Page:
Post Seet between Schuyler and Erwin Streets on the Village Square circa 1860.
Ava, named for the Asian capital of Burma, is situated on the northern boundary of the county and was formed from the Town of Boonville on May 12, 1846. The headwaters of the Mohawk River and tributaries of the Black River flow through the town. The east branch of Fish Creek forms the western boundary of Ava. The streams provided the early settlers with an abundant supply of brook trout.
The town was settled early despite its distance from the main transportation routes. In 1797 Ebenezer Harger came to Whitestown from Connecticut and then in 1798 located less than a mile west of the present Ava or Ava Corners. By 1870, the population of the town had grown to 1,160, but in the 1880s, it began to decline.
In early times large stands of timber provided the settlers with a livelihood. By the latter part of the 19th century, the supply of timber had dwindled and most of the lumber mills were abandoned. Dairy farming is one of the chief occupations in the town today. A number of cheese factories were located in the town including the one known as Ohm's Factory. This was operated for many years in the southern part of the town on the Webster Hill Road. The last cheese maker closed in the 1930s.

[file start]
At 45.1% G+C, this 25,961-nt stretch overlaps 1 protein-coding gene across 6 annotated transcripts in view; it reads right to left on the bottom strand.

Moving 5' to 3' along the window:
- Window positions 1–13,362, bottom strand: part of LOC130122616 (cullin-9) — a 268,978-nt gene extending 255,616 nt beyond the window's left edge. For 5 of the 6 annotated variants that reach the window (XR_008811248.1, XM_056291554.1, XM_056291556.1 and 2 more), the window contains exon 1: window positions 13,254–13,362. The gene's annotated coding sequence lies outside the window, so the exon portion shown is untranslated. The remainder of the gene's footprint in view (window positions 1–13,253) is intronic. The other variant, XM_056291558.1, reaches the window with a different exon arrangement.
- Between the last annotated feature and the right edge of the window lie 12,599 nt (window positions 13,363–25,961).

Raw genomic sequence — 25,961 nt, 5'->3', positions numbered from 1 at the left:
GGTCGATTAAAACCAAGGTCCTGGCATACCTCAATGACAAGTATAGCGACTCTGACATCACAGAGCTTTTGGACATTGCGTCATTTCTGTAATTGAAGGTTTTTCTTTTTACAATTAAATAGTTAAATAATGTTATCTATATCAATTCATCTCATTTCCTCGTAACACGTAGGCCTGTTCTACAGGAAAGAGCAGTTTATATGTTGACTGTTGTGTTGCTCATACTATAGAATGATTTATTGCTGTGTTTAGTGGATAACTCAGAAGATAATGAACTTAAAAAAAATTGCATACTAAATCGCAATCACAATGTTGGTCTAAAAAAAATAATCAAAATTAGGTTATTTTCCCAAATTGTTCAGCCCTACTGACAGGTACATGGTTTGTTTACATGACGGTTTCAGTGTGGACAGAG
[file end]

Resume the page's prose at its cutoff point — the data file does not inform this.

Hotel, looking north of Route 26 at Ava Corners 1910.
Since the earliest settlement of the town, Ava (Ava Corners) has been the principal community in the town. The post office for the town is located here. Route 26, one of the primary northsouth routes through the county, intersects East West Ava Road creating the corners. From the time of early settlement, this route has been well traveled. A stage used to run daily to Rome and Boonville along the route.
One hundred years ago a hotel, harness shop, two blacksmith and wagon shops, two stores and a doctor were located here. The harness shop, a wagon shop, doctor's office and general store were destroyed by a fire about 1890.
At the northeast corner of the intersection, a large frame hotel was located. For a time, a telephone switchboard for the community was located in the hotel. The hotel fell into disrepair and was demolished about 1923 and a milk plant was erected in its place. The milk plant was discontinued some years later and a sawmill was in operation.
Hilltop Methodist Church 1909.
The Ava Methodist Hilltop Church was organized as the Methodist Episcopal Church in 1868 and a frame church was erected in 1869 on Route 26 south of the intersection of Ava Corners. The interior was of plaster. There were two wood stoves, one in each corner of the back, connected to a long pipe running the full length of the church. The seating arrangement was of the day the men on one side, the women on the other.
The town hall was built on Route 26 just south of Ava Comers for $600. By 1878 there were 10 school districts for the 371 schoolchildren in the town. Teacher's wages were $944.63 for 187778. The former school districts were gradually consolidated with the Adirondack and West Leyden Central School systems.
In the western section of the town we find one of the finest Boy Scout camps in America known as Camp Kingsley. The camp was given to the scout council in 1920 and dedicated in 1921 to the memory of Dr. W. J. P. Kingsley of Rome.